Throughout this, there will be an encouragement to expand primary care while restricting access to anything sophisticated or expensive. Primary and preventative care as forms of cost savings are myths, as frankly these are of little use in an aging population. We spend one third of our budget now on individuals who are in the last three months of their life with terminal incurable illness. The government has a vested interest in having the end of life take place at an earlier date once their productive years are over and they become a negative financial entity on the books for healthcare, Social Security and nursing homes.
Examine the rationing we currently witness in the United Kingdom. Government panels decide that drugs available widely in the USA are not cost effective for prolonging life for various cancer victims. Hospitals receive global budgets whereby they are reimbursed not on productivity but on cost. Certain staffing levels are funded, capital is allocated, a fraction of depreciation is reimbursed and supply costs are restricted. This actually makes hospitals less productive, for they receive the same budget irrespective of length of stay. Recuperation in hospital is saves them money compared to the expense of turning the bed twice as often.
This approach will not work in America for multiple reasons. We have an aging physician provider base and already have shortages in key specialties due to the ill-informed central planning of the Clinton era governmental meddling in medical education. General surgeons are in short supply. Many specialists that could leave hospital practice have done so by restricting their practices to ambulatory procedures. Retirement of even a few more will have a major impact on some areas and others will refuse to work under the system.
The major beneficiaries of the Exclusive System would be those operators of medical tourism to Mexico, Canada, the Bahamas, Cuba, Brazil, India and Europe. The whole concept of exclusive care is frankly not viable on either financially or, most importantly, politically.
Two Tiered Care
Clearly this is the only financial and political option available to government. It has many of the features of the Exclusive System as applied to funding of hospitals, but allows the individual to seek high quality care privately and immediately outside the system at no cost to the government plan. Clearly, government has a vested interest in driving patients from their system to the private system thereby lowering the overall expenditures for their program while maintaining the income from the tax base.
To do this they have to ensure there is a significant gap between systems by sacrificing quality (budget restrictions) and restricting access (waiting lists). The six months wait with a headache and mandatory Neurology consultation to obtain an MRI translates into any reasonable human going to the private sector to purchase this service tomorrow. Chronic chest pain will put most rational people placed on a one year waiting list to a state funded hospital into a heart hospital or institute immediately rather play cardiac roulette. Death on a waiting list is cost effective, but not recommended for the individual.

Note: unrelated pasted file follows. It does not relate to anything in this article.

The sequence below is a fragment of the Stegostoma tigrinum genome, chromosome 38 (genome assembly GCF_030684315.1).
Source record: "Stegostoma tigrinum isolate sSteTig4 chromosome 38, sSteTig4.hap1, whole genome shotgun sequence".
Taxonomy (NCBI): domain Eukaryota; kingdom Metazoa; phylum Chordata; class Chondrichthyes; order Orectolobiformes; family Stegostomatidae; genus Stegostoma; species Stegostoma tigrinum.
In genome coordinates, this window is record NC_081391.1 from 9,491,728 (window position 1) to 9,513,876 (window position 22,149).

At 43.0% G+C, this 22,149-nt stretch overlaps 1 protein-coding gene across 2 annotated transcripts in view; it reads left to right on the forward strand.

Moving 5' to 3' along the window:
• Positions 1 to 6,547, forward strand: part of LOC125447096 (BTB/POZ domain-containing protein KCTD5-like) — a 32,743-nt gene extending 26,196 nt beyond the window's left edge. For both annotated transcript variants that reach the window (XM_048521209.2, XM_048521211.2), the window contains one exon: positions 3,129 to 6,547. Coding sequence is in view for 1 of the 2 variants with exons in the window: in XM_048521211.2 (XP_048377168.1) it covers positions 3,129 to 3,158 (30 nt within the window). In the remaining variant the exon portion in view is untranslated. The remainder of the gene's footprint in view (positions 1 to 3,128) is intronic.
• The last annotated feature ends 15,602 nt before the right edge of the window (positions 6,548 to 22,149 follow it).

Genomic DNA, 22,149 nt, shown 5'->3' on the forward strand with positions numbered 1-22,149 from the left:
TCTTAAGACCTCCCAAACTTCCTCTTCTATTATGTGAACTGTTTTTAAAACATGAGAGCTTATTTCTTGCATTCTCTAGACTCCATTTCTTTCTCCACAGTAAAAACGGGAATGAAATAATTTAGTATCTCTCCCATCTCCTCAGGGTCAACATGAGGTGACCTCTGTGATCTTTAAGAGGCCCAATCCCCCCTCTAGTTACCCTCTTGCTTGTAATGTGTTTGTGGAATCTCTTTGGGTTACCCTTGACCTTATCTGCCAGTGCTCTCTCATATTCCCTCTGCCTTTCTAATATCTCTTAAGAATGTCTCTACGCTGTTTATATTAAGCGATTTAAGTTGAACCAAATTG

Clearly the system will encourage seeking alternative unfunded care which will unlock a whole new system and series of mandates. Providers will be required to provide a certain percentage of their efforts under Zerocare as a condition of licensing, otherwise certain specialties would be entirely unavailable. Companies will contract with providers to keep their employees and their families healthy and insurance companies will seek opportunities to provide boutique care. In Spain, about 15% of the population has non-government health insurance.
This is very bad news for hospitals in America unless their facilities are such that they can opt out of the government system, shed their Emergency Rooms and ICU's, thereby cherry picking the most profitable specialties. It will not pay to provide high acuity private care or care for chronic illness, all of which will be dumped on the Government funded facilities. This obviously will widen the quality and access gap.
Hospitals with foresight will begin the planning now. They will align with members of their medical staffs and will design any capital investment and facilities development to be able to be budded off into private partnerships with providers and even insurance companies. If hospitals are shut out of participation either by failure to plan or by regulation they will slowly die on the vine.
Just a Huge New Tax
The creation of Zerocare is really just an enshrining of an already government-created cost shift into one where the "rich" are forced out of the system in favor of the groundlings. Zerocare will codify and sponsor mediocrity, condoning waste and inefficiency which is a hallmark of any government enterprise. The "rich" will pay twice for the same care they receive now, but the rest of the population will actually receive less care than currently received under the single tier system. Like Canadians and Europeans, as the system deteriorates slowly, so too will expectations.
Villains by necessity will have to be created to whom culpability can be shifted. We just witnessed this in the Government sponsored melt down of the economy with the failure of the congressionally mandated subprime mortgage market. The blame will fall on the private system, not the creators of this mediocrity, the Kennedys, the Franks and the Dodds.
Thomas Sowell summed it all up best in Vision of the Anointed, when he stated: "It is easy to be wrong and persist in being wrong, when the costs of being wrong are borne by others." Unfortunately when this all becomes clear it will be too late to recover.
John D. Donaldson, MD, FRCSC, FACS, FAAP is a pediatric otolaryngologist, and past chair, Board of Directors, Lee Memorial Health System